But Wheeler went further than saying we can only describe reality via our observations. "It's more than that," says Zeilinger. "He would have said that there is no reality beyond what can at least be observed. I don't know whether it's true or not but I like the radicality of this approach."
This idea may be radical but it is not new in philosophy. As far back as 1710, the philosopher George Berkeley wrote "to be means to be perceived". "I don't know whether Wheeler would have gone that far," says Zeilinger. Instead he thinks that Wheeler believed that carefully analysing what information is, and what it means, can teach us about reality.
The shore of our ignorance
"We live on an island surrounded by a sea of ignorance. As our island of knowledge grows, so does the shore of our ignorance." - John Wheeler, From Scientific American (1992), Vol. 267
The double slit experiment: The top picture shows the interference pattern created by waves passing though the slits, the middle picture shows what you'd expect to see when particles are fired through the slits, and the bottom picture shows what actually happens when you fire particles such as electrons through the slits: you get the interference pattern you expect from waves, but the electrons are registered as arriving as particles.
Wheeler's conjecture of "it from bit" has been very important in the development of modern ideas about the role of information in quantum mechanics. It has given theorists, philosophers and experimentalists new avenues to explore questions that have challenged quantum physicists for decades.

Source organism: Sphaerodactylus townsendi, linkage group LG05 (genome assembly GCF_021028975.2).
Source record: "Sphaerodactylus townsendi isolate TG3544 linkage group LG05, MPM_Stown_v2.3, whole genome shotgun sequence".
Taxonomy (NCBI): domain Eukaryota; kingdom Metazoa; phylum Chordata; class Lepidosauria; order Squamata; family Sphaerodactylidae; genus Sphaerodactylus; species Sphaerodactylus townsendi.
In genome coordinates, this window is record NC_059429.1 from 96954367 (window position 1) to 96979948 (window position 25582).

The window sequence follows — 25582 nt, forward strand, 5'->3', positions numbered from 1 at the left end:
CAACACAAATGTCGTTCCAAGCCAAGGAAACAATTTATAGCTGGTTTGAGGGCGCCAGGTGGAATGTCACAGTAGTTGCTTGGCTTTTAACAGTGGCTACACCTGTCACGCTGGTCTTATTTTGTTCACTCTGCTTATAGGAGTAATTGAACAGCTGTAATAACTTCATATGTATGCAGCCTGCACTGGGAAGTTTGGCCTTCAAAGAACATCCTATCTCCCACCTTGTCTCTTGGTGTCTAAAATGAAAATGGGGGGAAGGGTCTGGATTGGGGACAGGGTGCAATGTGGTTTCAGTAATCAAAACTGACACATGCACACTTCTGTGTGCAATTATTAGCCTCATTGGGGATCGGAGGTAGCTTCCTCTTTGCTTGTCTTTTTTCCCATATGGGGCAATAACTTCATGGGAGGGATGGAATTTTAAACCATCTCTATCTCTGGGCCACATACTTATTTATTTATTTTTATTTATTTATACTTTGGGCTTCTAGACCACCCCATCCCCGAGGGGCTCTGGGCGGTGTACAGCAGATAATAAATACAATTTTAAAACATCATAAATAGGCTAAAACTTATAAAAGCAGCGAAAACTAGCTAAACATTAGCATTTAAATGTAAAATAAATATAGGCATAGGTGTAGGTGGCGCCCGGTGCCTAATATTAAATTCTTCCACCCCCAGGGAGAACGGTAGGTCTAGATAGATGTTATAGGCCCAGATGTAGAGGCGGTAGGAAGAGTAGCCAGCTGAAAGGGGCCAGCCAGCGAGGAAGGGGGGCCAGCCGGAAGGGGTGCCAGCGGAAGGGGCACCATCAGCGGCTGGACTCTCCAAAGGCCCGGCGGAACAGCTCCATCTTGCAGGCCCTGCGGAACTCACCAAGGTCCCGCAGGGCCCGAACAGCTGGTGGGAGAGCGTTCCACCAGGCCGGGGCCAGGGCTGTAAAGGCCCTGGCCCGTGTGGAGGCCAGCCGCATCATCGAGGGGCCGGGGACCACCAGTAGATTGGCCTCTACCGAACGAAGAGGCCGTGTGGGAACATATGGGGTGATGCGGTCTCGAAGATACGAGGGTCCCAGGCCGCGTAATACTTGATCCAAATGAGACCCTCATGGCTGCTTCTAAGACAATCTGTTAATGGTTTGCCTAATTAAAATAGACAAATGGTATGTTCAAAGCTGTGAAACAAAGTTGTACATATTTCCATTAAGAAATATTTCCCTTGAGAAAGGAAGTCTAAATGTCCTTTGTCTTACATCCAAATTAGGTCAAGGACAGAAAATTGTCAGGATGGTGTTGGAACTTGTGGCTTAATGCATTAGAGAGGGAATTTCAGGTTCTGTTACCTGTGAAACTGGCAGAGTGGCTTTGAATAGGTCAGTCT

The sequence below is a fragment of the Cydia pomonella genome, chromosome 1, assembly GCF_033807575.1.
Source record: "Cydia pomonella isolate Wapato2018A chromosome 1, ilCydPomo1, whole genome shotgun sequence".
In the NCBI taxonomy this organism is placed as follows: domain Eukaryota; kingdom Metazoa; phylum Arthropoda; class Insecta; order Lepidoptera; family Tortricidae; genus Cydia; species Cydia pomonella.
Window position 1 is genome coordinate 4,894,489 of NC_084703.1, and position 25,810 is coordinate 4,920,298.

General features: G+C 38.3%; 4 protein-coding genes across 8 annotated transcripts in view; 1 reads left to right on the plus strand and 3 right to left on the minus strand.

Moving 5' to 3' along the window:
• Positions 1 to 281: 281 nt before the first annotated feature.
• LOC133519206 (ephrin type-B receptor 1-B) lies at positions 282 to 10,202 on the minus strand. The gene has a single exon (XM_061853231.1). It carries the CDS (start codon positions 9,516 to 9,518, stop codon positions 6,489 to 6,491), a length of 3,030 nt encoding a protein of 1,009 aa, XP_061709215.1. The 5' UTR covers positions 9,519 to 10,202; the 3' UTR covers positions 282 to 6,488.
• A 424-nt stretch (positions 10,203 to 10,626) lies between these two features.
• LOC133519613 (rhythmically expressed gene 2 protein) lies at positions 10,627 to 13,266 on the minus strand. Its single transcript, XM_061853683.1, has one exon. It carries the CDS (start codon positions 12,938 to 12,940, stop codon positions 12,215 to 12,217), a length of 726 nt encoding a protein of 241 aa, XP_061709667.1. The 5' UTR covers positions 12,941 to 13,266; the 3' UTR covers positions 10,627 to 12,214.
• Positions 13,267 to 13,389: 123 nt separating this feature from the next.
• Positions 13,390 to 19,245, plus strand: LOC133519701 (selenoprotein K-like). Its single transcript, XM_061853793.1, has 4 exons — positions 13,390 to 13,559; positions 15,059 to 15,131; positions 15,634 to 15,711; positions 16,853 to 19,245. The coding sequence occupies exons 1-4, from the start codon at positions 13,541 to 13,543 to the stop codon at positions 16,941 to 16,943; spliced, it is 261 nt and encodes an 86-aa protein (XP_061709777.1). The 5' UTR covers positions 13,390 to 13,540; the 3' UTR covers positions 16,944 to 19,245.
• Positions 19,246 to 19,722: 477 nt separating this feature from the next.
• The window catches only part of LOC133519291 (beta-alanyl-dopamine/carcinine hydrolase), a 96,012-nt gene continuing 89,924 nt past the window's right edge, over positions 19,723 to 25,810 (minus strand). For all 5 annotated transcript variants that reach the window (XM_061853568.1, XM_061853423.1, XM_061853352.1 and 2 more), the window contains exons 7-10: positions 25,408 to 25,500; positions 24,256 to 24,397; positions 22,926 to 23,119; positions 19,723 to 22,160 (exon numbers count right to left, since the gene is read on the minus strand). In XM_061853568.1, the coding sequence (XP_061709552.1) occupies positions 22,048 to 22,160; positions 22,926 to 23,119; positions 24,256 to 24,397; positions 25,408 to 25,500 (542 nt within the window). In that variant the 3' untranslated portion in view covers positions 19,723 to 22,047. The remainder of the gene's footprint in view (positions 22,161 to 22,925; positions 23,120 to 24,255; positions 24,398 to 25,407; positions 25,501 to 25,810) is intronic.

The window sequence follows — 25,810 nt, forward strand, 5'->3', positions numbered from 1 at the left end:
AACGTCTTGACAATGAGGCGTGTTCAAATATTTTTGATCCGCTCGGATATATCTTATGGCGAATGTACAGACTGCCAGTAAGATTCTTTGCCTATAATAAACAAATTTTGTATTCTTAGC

The role of the observer is already an area of debate in quantum physics. (You can read more here.) And a participatory universe brings up even more questions, for example: What is an observer? Most physicists agree that an observer doesn't have to be human, or even conscious. Measurement and observations happen in inanimate apparatus: for example, photographic film registers the presence of a photon. But if observations do make reality happen, why do our many observations all agree on one version of the Universe?
If Wheeler is correct and reality is based on answers to yes or no questions, then understanding how these measurements come about is very important. But what is a measurement? This is a straightforward question in classical physics: it is the registering, using some sort of equipment, of what is happening in physical space. The question "Is the object located at point x, yes or no?" has an answer regardless of any observation. But in quantum physics, as we saw above for the example of the quantum particle in a box, measurement is problematic. What happens when we make a measurement, and what constitutes a measurement, is a question that is still open to debate.
But Wheeler suggests that it doesn't make sense to talk of reality before the measurement is made: "The past has no evidence except which is recorded in the present." For example, in the double-slit experiment, whether the standard version or Wheeler's delayed choice experiment, a photon will act as a wave or a particle depending on how you decide to measure it. It doesn't make sense to ask what state it was in before you made the measurement.
And it is not just the theoretical side of quantum physics that has benefited from Wheeler's idea. Zeilinger is primarily an experimentalist and says Wheeler's "it from bit" has had an influence in his and his colleagues' thinking about designing experiments.
"He put out a great challenge for the development of quantum mechanics which is very important," says Zeilinger. "In some points his ideas might turn out to be too radical – it's too early to tell. But that's the process of science! In science it's necessary to have radical positions. And then when these positions are challenged, and we found out how far one can go, then that is progress. It's how science often operates."
About this article
Rachel Thomas is Editor of Plus.